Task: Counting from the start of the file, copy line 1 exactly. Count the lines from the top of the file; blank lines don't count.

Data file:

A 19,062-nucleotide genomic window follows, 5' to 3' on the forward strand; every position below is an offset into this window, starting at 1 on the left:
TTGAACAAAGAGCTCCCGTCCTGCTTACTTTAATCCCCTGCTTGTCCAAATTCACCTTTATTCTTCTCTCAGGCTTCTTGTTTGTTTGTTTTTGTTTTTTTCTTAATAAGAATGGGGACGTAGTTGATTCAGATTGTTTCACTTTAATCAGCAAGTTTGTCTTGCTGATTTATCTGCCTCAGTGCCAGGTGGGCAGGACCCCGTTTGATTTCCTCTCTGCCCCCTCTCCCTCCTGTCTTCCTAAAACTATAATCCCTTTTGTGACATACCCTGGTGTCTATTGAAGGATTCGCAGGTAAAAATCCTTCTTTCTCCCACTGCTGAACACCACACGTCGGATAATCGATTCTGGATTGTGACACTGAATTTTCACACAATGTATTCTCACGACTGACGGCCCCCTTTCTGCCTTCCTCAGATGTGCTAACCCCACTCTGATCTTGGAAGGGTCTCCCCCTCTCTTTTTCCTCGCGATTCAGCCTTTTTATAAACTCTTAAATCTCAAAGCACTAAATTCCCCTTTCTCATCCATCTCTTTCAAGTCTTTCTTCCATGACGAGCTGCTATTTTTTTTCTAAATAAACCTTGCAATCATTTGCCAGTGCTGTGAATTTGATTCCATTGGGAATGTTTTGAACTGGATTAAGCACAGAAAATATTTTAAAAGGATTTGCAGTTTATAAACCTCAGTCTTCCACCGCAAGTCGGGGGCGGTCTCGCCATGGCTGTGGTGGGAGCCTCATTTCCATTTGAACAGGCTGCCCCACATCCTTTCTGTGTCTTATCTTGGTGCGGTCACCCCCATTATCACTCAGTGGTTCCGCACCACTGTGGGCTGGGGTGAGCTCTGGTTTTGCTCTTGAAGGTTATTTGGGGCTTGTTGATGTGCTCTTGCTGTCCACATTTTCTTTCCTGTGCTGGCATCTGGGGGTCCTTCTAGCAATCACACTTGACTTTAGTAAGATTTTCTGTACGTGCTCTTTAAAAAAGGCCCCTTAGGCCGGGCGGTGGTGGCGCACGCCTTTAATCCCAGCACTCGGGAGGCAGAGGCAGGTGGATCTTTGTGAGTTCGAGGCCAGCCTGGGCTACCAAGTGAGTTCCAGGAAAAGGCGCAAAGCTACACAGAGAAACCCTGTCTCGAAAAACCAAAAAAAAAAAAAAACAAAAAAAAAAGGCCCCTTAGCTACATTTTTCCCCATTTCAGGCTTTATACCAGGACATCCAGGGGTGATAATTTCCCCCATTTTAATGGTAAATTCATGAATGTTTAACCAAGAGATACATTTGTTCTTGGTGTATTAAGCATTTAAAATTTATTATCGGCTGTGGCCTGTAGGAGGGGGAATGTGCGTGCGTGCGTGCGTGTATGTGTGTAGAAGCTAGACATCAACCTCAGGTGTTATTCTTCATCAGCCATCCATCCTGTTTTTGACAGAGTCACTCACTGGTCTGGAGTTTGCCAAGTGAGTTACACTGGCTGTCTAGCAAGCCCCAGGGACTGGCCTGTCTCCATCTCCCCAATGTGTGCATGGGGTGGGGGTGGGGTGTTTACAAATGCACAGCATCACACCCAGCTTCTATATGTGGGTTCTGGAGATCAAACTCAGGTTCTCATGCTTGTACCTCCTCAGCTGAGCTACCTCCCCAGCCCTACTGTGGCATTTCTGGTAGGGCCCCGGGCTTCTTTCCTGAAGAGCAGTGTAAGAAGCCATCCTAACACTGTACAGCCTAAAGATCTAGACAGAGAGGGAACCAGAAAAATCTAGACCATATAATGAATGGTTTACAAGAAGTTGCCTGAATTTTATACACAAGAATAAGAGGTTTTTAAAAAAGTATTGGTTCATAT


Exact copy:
A 19,062-nucleotide genomic window follows, 5' to 3' on the forward strand; every position below is an offset into this window, starting at 1 on the left: